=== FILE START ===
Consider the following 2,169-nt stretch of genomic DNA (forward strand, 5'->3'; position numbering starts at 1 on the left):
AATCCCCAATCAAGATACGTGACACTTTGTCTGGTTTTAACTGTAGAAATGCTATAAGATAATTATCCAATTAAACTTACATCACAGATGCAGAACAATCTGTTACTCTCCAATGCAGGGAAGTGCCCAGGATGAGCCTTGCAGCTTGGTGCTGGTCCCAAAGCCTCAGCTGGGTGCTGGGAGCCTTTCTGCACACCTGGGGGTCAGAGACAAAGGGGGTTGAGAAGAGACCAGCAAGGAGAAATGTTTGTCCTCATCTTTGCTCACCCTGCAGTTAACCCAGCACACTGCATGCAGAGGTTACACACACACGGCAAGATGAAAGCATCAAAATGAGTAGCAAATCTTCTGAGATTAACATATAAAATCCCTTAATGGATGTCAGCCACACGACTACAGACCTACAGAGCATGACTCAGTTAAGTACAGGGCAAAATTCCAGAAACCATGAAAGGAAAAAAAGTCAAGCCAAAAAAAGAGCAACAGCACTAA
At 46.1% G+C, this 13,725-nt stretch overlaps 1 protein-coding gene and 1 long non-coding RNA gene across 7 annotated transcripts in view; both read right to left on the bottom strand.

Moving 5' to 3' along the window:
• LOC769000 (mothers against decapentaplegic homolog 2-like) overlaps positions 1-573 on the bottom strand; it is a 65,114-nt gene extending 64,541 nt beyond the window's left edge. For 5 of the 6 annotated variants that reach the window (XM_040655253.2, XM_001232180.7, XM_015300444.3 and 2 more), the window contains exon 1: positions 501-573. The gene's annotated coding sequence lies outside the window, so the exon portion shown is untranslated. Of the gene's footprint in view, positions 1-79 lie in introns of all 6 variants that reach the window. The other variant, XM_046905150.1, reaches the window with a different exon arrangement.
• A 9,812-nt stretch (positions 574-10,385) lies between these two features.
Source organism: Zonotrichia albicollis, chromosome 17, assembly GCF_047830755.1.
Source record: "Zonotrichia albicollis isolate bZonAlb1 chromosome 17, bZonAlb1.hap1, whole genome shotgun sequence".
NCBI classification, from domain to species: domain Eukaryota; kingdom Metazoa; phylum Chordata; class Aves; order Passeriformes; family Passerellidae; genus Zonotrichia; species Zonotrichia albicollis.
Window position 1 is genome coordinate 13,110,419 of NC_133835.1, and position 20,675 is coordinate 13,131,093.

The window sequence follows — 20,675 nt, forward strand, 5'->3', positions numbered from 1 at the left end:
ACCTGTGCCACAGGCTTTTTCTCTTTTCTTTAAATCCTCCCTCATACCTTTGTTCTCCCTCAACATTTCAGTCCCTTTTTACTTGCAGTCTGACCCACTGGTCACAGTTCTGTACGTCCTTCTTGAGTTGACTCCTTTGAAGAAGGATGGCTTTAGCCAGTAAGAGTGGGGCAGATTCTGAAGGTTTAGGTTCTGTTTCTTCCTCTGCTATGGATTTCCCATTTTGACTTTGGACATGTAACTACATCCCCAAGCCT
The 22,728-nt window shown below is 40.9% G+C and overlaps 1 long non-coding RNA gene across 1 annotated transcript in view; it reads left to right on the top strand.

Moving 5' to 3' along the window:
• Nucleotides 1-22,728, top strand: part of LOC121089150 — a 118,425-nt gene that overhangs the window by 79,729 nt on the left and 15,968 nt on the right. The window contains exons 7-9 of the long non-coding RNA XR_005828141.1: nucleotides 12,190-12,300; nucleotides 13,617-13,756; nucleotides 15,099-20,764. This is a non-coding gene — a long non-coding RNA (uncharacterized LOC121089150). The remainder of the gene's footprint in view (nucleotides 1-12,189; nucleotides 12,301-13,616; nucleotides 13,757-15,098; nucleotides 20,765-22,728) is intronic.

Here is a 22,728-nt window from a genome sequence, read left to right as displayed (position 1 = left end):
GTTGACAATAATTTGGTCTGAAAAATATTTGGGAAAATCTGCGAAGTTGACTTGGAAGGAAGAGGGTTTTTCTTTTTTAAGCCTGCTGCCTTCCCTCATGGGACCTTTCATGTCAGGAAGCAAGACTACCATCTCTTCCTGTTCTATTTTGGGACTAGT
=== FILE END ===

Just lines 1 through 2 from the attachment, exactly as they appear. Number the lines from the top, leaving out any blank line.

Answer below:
Consider the following 2,169-nt stretch of genomic DNA (forward strand, 5'->3'; position numbering starts at 1 on the left):
AATCCCCAATCAAGATACGTGACACTTTGTCTGGTTTTAACTGTAGAAATGCTATAAGATAATTATCCAATTAAACTTACATCACAGATGCAGAACAATCTGTTACTCTCCAATGCAGGGAAGTGCCCAGGATGAGCCTTGCAGCTTGGTGCTGGTCCCAAAGCCTCAGCTGGGTGCTGGGAGCCTTTCTGCACACCTGGGGGTCAGAGACAAAGGGGGTTGAGAAGAGACCAGCAAGGAGAAATGTTTGTCCTCATCTTTGCTCACCCTGCAGTTAACCCAGCACACTGCATGCAGAGGTTACACACACACGGCAAGATGAAAGCATCAAAATGAGTAGCAAATCTTCTGAGATTAACATATAAAATCCCTTAATGGATGTCAGCCACACGACTACAGACCTACAGAGCATGACTCAGTTAAGTACAGGGCAAAATTCCAGAAACCATGAAAGGAAAAAAAGTCAAGCCAAAAAAAGAGCAACAGCACTAA